Calls by the Law Society for the SRA to extend the scheme that provides solicitors’ professional indemnity insurance post six-year run-off cover have been heard.
The SRA Board approved the proposals made by the Law Society to introduce rules to extend the scheme, but didn’t follow the suggestion of putting a cap of £10 million on the cost to the profession of the extension.
The SRA has extended the scheme until 2020. The scheme is managed by the Solicitors Indemnity Fund (SIF) and funded collectively by the entire profession. The Law Society argued that the extension was necessary to give security to recently retired and retiring solicitors.
Desmond Hudson, Chief executive of the Law Society commented:
“Extending the run-off cover is a welcome step by the SRA and one which reflects what the Law Society has been calling for. If approved by the LSB, the extension will give retiring solicitors the peace of mind and give firms considering leaving private practice and solicitors contemplating retirement greater certainty over the future, and provides valuable protection for retired solicitors, the wider profession and the public.
“The Society argued that this cover should be limited by a cap. There is a risk to the profession in a form of a possible future levy if there are insufficient funds to meet claims which under this plan are unlimited.
“The Law Society sought to ensure that the profession was not unduly exposed and suggested a cap that would limit cover only in the event of abnormally high level of claims within the three year period. This concern was not addressed by the Board, which raises questions about the decision-making process.”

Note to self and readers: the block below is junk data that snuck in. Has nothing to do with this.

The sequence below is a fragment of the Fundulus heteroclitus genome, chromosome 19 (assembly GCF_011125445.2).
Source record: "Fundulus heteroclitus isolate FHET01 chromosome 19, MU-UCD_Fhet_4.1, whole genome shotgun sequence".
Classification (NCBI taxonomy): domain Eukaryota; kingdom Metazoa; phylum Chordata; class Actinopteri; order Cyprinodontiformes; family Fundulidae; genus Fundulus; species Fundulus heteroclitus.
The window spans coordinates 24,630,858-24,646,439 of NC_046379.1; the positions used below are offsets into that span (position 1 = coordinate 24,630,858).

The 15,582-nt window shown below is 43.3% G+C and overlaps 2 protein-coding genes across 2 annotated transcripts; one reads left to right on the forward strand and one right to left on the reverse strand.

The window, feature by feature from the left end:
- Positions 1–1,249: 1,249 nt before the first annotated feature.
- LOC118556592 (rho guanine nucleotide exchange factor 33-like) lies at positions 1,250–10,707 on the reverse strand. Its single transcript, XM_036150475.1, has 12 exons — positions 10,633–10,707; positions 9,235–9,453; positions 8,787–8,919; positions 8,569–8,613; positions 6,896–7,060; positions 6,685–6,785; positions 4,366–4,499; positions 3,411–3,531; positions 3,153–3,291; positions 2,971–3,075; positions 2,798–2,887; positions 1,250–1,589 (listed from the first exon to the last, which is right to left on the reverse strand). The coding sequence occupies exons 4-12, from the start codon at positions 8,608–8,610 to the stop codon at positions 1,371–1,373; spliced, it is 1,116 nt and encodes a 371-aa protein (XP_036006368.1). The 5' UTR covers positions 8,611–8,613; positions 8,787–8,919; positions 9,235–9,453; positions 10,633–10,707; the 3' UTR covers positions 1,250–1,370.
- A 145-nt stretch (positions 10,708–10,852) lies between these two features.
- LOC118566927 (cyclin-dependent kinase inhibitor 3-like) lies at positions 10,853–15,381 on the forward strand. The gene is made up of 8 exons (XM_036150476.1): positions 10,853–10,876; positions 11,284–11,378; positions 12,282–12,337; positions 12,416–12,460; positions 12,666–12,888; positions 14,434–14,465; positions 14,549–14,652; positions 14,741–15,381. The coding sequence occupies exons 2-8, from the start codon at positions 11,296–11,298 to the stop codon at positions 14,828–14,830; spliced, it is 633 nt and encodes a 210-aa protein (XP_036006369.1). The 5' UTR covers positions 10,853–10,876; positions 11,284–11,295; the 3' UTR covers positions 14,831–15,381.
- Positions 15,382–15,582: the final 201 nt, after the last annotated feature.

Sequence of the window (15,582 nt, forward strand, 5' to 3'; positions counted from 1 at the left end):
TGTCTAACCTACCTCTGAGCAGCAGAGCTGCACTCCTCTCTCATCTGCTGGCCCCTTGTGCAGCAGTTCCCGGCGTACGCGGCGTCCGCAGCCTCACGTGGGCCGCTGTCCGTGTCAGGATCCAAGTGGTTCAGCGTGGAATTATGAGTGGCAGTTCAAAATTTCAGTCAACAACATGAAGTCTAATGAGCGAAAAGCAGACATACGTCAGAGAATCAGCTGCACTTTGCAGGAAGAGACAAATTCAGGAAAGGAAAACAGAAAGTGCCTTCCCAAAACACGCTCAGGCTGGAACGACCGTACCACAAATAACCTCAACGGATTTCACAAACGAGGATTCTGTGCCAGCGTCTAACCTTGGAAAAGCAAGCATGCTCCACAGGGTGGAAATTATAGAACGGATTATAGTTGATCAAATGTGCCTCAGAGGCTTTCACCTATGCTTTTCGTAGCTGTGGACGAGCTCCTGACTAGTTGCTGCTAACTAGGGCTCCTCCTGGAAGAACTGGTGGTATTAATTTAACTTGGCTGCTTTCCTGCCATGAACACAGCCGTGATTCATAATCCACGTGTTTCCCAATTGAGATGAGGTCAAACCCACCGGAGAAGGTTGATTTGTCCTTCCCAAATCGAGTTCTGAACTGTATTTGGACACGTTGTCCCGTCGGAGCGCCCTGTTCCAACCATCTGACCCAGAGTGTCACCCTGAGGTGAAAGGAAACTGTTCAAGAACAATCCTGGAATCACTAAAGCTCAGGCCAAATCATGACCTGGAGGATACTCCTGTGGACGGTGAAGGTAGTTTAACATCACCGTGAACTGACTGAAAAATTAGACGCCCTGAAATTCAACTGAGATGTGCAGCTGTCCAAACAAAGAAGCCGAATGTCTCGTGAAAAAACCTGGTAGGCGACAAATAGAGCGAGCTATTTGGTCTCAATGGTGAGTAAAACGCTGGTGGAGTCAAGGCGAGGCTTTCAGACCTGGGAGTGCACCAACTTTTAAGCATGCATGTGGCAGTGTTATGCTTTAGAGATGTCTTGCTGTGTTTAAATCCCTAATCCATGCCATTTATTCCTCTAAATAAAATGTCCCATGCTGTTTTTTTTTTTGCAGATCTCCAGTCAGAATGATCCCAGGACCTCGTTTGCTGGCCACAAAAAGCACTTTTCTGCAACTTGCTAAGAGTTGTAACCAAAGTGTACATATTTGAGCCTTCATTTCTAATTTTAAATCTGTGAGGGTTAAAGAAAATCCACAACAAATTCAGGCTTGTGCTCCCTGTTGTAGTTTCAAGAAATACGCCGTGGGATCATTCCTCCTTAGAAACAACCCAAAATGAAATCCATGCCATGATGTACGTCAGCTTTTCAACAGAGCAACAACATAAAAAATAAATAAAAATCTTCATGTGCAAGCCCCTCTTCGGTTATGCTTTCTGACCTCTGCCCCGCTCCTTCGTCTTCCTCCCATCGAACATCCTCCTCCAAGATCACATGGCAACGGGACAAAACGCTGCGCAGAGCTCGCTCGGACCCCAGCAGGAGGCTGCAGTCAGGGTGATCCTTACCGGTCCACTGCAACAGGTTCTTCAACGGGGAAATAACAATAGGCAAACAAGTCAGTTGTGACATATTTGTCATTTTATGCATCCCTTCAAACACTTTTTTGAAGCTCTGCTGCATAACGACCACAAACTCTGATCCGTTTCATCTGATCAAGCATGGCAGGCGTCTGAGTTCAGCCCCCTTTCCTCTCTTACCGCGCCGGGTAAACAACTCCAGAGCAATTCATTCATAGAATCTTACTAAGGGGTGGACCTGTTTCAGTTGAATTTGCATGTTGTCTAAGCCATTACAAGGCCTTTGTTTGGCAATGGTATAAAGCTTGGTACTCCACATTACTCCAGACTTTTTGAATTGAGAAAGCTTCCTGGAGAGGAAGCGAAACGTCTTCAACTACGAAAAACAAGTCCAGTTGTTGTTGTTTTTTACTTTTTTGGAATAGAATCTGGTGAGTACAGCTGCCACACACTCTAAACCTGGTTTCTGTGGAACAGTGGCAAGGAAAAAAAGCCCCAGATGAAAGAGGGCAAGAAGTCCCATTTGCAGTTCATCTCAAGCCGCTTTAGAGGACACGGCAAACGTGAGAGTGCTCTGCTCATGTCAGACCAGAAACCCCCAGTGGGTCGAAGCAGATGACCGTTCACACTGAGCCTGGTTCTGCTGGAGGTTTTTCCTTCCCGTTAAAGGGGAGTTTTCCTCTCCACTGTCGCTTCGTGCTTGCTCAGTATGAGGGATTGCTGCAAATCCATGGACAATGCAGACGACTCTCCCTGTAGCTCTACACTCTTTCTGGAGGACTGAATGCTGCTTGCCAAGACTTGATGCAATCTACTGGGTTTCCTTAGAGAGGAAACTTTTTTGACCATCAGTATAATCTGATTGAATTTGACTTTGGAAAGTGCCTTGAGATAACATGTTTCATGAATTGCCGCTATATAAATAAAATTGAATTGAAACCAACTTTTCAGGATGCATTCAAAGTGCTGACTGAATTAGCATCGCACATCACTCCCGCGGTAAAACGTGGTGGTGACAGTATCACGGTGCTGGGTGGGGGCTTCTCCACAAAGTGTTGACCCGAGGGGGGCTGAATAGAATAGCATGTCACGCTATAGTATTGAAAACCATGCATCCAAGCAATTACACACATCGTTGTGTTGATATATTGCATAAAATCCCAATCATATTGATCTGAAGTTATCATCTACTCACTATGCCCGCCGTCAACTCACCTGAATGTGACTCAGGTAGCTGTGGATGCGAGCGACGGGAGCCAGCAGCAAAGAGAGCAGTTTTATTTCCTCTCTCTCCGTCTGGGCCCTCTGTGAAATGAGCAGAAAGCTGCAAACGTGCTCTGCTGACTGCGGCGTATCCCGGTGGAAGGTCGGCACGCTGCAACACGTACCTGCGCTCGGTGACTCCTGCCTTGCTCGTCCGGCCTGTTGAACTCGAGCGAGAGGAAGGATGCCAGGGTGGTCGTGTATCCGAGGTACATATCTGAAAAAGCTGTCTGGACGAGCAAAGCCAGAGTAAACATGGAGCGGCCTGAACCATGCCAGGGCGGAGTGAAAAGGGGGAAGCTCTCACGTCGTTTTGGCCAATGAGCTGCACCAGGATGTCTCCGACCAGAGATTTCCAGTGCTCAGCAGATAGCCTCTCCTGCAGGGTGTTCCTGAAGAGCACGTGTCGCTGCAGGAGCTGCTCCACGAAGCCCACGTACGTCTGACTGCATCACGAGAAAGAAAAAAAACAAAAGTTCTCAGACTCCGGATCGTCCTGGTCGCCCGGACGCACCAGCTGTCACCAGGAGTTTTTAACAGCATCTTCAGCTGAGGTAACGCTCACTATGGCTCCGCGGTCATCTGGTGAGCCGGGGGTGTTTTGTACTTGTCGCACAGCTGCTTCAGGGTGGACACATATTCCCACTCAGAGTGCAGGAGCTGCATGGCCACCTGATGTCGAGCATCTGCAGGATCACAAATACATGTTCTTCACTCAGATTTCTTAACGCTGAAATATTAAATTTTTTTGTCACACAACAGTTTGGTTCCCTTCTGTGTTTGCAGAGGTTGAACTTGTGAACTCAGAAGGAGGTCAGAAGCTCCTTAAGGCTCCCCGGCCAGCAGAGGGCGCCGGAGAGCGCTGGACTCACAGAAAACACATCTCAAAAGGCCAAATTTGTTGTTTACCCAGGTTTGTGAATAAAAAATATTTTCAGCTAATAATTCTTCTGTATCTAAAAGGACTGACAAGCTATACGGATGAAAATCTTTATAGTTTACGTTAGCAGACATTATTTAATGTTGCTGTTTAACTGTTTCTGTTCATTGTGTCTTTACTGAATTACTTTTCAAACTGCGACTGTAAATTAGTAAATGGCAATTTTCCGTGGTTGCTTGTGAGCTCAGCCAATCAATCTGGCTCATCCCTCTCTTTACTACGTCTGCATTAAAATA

The changes are to be submitted to the LSB for consideration. As well as the proposal to extend the run-off cover, the LSB will also consider a reversal of the SRA plans to extend the scope of insurance cover to include non-authorised SRA firms.
Desmond Hudson added:
“This is an improvement and is consistent with the intention expressed in the SRA’s 2011 Policy Statement, however, it still does not address our overarching concerns about the adequacy of the SRA’s consultation process since whether this is an appropriate role to be placed on the Compensation Fund is of fundamental importance. Given the importance of this matter we have raised our concerns formally with the LSB.”
The Law Society will continue to consider the impact on Group reserves and the risk to the profession of this cover, and how it should be funded and managed after 2020.
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